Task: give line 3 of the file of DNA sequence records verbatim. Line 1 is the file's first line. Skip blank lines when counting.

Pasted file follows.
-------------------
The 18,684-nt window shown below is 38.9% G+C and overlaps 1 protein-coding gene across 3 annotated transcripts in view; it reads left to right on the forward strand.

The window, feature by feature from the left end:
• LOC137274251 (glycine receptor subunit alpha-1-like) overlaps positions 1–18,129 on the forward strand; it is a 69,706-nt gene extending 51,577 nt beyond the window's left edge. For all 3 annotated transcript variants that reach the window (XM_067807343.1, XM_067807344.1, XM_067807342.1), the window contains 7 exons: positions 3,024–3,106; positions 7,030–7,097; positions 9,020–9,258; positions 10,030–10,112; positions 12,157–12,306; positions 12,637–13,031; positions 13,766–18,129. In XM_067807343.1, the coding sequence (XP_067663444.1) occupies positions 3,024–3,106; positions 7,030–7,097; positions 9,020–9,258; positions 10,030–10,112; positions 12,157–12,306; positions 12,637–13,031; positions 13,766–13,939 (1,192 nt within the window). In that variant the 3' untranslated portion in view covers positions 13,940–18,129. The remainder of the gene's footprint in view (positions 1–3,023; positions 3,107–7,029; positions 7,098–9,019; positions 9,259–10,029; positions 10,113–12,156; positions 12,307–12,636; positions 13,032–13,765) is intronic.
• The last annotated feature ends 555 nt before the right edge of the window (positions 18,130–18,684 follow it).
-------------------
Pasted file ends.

• LOC137274251 (glycine receptor subunit alpha-1-like) overlaps positions 1–18,129 on the forward strand; it is a 69,706-nt gene extending 51,577 nt beyond the window's left edge. For all 3 annotated transcript variants that reach the window (XM_067807343.1, XM_067807344.1, XM_067807342.1), the window contains 7 exons: positions 3,024–3,106; positions 7,030–7,097; positions 9,020–9,258; positions 10,030–10,112; positions 12,157–12,306; positions 12,637–13,031; positions 13,766–18,129. In XM_067807343.1, the coding sequence (XP_067663444.1) occupies positions 3,024–3,106; positions 7,030–7,097; positions 9,020–9,258; positions 10,030–10,112; positions 12,157–12,306; positions 12,637–13,031; positions 13,766–13,939 (1,192 nt within the window). In that variant the 3' untranslated portion in view covers positions 13,940–18,129. The remainder of the gene's footprint in view (positions 1–3,023; positions 3,107–7,029; positions 7,098–9,019; positions 9,259–10,029; positions 10,113–12,156; positions 12,307–12,636; positions 13,032–13,765) is intronic.